far as they are species, refer equally to things present, past, and
future; nevertheless the present, past, and future; nevertheless the
present, past, and future do not bear the same relations to the species.
Present things have a nature according to which they resemble the species
in the mind of an angel: and so they can be known thereby. Things which
are yet to come have not yet a nature whereby they are likened to such
species; consequently, they cannot be known by those species.
Reply to Objection 4: Things distant according to place are already existing in
nature; and share in some species, whose image is in the angel; whereas
this is not true of future things, as has been stated. Consequently there
is no comparison.
Article 4: Whether angels know secret thoughts?
Objection 1: It would seem that the angels know secret thoughts. For Gregory
(Moral. xviii), explaining Job 28:17: "Gold or crystal cannot equal it,"
says that "then," namely in the bliss of those rising from the dead, "one
shall be as evident to another as he is to himself, and when once the
mind of each is seen, his conscience will at the same time be
penetrated." But those who rise shall be like the angels, as is stated
(Mt. 22:30). Therefore an angel can see what is in another's conscience.
Objection 2: Further, intelligible species bear the same relation to the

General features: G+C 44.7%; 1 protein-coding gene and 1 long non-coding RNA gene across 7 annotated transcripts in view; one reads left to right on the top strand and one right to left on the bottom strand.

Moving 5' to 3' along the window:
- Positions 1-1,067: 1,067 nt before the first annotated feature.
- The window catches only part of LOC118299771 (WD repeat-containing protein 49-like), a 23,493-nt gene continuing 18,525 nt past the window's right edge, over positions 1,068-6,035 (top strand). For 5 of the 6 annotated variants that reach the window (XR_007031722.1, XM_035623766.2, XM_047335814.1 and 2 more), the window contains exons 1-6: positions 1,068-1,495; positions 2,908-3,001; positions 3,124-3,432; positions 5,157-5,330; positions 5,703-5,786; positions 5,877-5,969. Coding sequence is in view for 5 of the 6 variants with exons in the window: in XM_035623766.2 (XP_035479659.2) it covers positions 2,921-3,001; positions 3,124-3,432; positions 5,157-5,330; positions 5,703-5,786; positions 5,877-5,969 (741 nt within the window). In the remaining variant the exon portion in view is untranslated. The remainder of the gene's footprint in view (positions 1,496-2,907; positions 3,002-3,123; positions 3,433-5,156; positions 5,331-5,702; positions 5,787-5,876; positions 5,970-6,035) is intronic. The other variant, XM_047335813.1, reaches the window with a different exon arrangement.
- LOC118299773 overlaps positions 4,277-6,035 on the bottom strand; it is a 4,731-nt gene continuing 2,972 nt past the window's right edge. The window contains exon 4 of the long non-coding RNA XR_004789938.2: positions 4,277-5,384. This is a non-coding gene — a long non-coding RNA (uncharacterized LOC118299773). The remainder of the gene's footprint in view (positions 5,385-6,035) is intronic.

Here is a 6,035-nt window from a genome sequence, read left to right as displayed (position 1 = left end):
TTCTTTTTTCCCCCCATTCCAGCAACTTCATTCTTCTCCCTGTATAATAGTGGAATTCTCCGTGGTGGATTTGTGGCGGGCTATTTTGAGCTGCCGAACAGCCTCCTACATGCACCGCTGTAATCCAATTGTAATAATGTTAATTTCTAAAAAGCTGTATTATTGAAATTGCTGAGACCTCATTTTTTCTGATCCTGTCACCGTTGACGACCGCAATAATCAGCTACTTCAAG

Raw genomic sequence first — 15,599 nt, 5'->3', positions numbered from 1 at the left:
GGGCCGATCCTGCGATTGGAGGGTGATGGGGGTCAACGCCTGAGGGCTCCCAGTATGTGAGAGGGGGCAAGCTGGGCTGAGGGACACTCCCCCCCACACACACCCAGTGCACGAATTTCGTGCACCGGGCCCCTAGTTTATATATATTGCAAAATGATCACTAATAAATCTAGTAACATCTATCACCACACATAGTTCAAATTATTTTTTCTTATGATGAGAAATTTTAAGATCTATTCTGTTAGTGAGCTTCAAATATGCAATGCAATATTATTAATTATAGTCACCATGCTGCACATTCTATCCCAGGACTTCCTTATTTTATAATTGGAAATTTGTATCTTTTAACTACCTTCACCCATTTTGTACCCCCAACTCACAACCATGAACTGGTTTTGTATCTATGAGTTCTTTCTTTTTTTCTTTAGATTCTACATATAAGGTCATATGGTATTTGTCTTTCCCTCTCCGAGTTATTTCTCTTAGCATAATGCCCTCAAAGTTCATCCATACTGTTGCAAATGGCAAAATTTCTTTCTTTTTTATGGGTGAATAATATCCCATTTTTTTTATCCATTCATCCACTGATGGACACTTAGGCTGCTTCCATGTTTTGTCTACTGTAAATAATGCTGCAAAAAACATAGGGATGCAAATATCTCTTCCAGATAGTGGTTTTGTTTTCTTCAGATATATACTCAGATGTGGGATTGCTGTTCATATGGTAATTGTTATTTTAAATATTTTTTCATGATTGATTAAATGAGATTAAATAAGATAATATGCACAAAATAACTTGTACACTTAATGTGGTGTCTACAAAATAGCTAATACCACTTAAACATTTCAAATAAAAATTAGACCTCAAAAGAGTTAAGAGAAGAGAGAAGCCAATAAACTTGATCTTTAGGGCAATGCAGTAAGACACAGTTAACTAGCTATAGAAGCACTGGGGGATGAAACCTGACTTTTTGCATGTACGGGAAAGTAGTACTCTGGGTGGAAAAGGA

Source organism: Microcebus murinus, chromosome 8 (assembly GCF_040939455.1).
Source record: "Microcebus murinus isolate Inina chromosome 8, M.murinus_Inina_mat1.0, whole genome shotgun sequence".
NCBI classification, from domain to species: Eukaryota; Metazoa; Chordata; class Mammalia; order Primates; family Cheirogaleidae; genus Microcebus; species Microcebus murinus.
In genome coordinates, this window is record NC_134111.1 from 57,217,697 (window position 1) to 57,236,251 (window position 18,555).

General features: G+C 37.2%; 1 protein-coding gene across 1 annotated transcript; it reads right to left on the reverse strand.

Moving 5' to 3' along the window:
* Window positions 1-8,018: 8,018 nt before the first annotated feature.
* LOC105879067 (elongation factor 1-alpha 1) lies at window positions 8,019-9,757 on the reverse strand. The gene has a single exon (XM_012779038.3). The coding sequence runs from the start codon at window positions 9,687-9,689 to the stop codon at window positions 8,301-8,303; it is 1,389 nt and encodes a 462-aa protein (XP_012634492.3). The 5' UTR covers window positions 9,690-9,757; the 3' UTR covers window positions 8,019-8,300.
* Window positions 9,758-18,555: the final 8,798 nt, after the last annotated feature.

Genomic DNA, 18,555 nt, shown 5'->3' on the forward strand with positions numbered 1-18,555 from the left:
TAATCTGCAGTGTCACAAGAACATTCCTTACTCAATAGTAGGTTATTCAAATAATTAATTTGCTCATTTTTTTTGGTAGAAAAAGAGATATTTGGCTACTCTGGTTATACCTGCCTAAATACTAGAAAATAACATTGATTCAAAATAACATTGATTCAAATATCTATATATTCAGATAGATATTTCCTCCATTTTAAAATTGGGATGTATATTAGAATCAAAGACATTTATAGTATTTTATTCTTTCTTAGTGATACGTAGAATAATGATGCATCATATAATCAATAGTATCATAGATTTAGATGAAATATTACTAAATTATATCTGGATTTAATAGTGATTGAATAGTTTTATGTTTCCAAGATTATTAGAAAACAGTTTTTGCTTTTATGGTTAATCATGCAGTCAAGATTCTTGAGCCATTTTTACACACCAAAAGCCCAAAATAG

intellect as shapes do to bodies. But when the body is seen its shape is
seen. Therefore, when an intellectual substance is seen, the intelligible
species within it is also seen. Consequently, when one angel beholds
another, or even a soul, it seems that he can see the thoughts of both.
Objection 3: Further, the ideas of our intellect resemble the angel more than
do the images in our imagination; because the former are actually
understood, while the latter are understood only potentially. But the
images in our imagination can be known by an angel as corporeal things
are known: because the imagination is a corporeal faculty. Therefore it
seems that an angel can know the thoughts of the intellect.
On the contrary, What is proper to God does not belong to the angels.
But it is proper to God to read the secrets of hearts, according to Jer.
17:9: "The heart is perverse above all things, and unsearchable; who can
know it? I am the Lord, Who search the heart." Therefore angels do not
know the secrets of hearts.
I answer that, A secret thought can be known in two ways: first, in its
effect. In this way it can be known not only by an angel, but also by
man; and with so much the greater subtlety according as the effect is the
more hidden. For thought is sometimes discovered not merely by outward
act, but also by change of countenance; and doctors can tell some
passions of the soul by the mere pulse. Much more then can angels, or
even demons, the more deeply they penetrate those occult bodily
modifications. Hence Augustine says (De divin. daemon.) that demons
"sometimes with the greatest faculty learn man's dispositions, not only
when expressed by speech, but even when conceived in thought, when the
soul expresses them by certain signs in the body"; although (Retract. ii,
30) he says "it cannot be asserted how this is done."
In another way thoughts can be known as they are in the mind, and
affections as they are in the will: and thus God alone can know the
thoughts of hearts and affections of wills. The reason of this is,
because the rational creature is subject to God only, and He alone can
work in it Who is its principal object and last end: this will be
developed later (Question , Article ; Question , Article ). Consequently all that is in